The thing about cussing (coffee-fueled philosophy at the Denver airport)
Greetings from the Denver airport, where I’ve been sitting at the terminal on my laptop, working on some odds & ends as I await my flight to sunny San Diego.
What I’ve been working on that you might be interested in:
- Setting up the details for a massive group lesfic sale I’m participating in later this month — Anika is going to be on sale for 99 cents in all countries for about a week
- Sending the contract to my narrator for the audio version of Anika, which should be done before Thanksgiving, yippee 😀
- Replying to a comment about gun control laws on a recent blog post I wrote
- Preparing this blog post and a couple more
But back to the f-word.
So, as I prepared for my sale of Anika takes the long way home up soul mountain, I had a chance to visit the book page in different countries on Amazon and found that I had a few negative reviews (I am a typical self-centered American who usually only visits the U.S. store, where I enjoy 50 current reviews with nearly all five stars — see the screenshot I took on the right.)
But in… Wait, was it Australia? or Canada? — anyway, I had this one-star review that was oddly complimentary of the story but complained mightily about Anika’s over-use of the f-word.
I knew some people wouldn’t like all the cussing. It’s why I specifically mentioned it in the book description. Some people have sensitive ears… or eyes, as the case may be.
LOL. Poor things.
The funny thing is, I don’t cuss. Like… at all.
I basically stopped cussing completely in my mid-twenties. I can’t remember the last time I uttered the f-word out-loud in a real sentence. If I get worked up enough — and I’ve gotten very worked up about politics in the last calendar year — I tend to say “frickin.” But the actual f-word…? Basically never. Sometimes I wonder if people read my books — because there’s a fair amount of cussing in To Have Loved & Lost, too — and think, “Geez. This lady has a real potty mouth!”
But I don’t. At all.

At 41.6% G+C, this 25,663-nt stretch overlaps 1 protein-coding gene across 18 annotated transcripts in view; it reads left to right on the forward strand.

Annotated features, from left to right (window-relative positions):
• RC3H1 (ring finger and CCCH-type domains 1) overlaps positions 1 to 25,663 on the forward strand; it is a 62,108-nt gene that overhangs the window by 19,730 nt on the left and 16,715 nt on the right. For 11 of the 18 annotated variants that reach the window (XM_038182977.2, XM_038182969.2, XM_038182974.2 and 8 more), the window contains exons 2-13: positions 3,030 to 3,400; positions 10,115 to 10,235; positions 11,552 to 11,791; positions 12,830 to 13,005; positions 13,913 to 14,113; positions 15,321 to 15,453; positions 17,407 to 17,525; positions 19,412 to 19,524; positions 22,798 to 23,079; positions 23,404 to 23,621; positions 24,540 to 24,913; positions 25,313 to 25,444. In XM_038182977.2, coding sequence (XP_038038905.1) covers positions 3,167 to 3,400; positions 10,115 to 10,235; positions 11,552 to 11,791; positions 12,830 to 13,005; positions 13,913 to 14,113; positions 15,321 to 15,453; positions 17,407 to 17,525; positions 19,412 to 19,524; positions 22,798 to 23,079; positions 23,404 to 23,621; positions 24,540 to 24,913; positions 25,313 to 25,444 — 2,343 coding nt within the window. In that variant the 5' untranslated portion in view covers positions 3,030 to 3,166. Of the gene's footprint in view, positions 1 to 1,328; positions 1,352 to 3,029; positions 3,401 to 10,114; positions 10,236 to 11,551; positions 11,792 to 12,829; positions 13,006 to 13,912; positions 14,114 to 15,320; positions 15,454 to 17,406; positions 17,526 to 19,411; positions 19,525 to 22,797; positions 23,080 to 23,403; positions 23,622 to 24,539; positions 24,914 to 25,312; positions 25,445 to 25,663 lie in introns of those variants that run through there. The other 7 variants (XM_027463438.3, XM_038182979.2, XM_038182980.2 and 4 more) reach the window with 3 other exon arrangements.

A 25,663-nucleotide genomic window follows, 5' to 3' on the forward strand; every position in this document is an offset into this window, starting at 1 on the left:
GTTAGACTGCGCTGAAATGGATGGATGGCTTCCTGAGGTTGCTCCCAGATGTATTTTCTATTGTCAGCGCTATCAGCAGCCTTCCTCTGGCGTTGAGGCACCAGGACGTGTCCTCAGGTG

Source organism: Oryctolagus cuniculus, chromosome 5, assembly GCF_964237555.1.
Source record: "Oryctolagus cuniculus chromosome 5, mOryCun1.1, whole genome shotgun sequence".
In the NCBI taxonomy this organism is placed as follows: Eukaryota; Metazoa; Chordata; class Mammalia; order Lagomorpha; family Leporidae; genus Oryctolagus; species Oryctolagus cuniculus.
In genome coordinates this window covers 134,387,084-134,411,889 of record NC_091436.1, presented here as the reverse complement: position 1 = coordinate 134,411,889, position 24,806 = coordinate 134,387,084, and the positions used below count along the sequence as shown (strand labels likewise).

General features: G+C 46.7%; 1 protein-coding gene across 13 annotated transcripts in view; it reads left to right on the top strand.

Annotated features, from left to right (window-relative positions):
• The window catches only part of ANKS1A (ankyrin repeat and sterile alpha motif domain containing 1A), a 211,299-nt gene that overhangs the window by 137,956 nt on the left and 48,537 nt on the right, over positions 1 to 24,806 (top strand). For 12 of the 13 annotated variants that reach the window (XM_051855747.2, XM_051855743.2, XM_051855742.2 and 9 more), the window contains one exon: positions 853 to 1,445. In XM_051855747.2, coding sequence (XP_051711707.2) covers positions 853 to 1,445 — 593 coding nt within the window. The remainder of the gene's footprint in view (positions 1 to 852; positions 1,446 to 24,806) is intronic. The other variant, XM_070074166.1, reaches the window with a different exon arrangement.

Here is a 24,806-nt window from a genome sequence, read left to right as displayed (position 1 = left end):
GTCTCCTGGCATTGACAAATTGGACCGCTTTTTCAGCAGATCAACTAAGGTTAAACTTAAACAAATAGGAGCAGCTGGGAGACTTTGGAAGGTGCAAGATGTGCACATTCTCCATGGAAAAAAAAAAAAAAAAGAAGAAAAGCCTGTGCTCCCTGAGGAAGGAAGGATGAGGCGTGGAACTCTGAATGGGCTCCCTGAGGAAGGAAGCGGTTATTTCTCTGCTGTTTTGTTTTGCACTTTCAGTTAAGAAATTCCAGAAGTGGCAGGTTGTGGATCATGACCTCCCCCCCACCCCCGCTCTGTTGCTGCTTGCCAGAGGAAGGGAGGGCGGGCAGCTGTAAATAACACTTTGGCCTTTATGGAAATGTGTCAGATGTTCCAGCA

“Have I repressed all my bad language, and now it’s seeping out into my characters?”
This is the question I ask myself sometimes. Maybe almost twenty years of refraining from bad language has created a subterranean psychological pressure that seeks release and comes out through my fiction.
But I don’t really think that’s it. I think it’s more like this:
Are we all connected? Yes. Do we feel that way most of the time? No.
From one point of view, we are all inextricably connected and inseparable from one another.
Like individual droplets of water undulating against each other in a vast sea of life, every move we make affects everyone and everything around us, leading to a cascade of endless ripples whose reach is further than we can ever imagine. A smile we give to a stranger changes their mood just slightly, leading to her having a little more patience with her wife, who in turn goes to work feeling less stressed than usual, which allows her boss to relax, and prevents the boss from being short with the fast food cashier… and on and on and on.
This is the truth. But it doesn’t *feel* like the truth.
What *feels* like the truth is that we aren’t interconnected at all, but that we are each the Boy in the Bubble (or Girl, as the case may be, or Other). We navigate the world rolling around inside the impenetrable sphere of our own thoughts and feelings, bouncing against the impenetrable sphere of others’ thoughts and feelings, shouting through the impermeable barriers between us, hoping that at least a few of our thoughts make it to the other side.
This is how we *think* life is, most of the time.
Language is the mind manifest.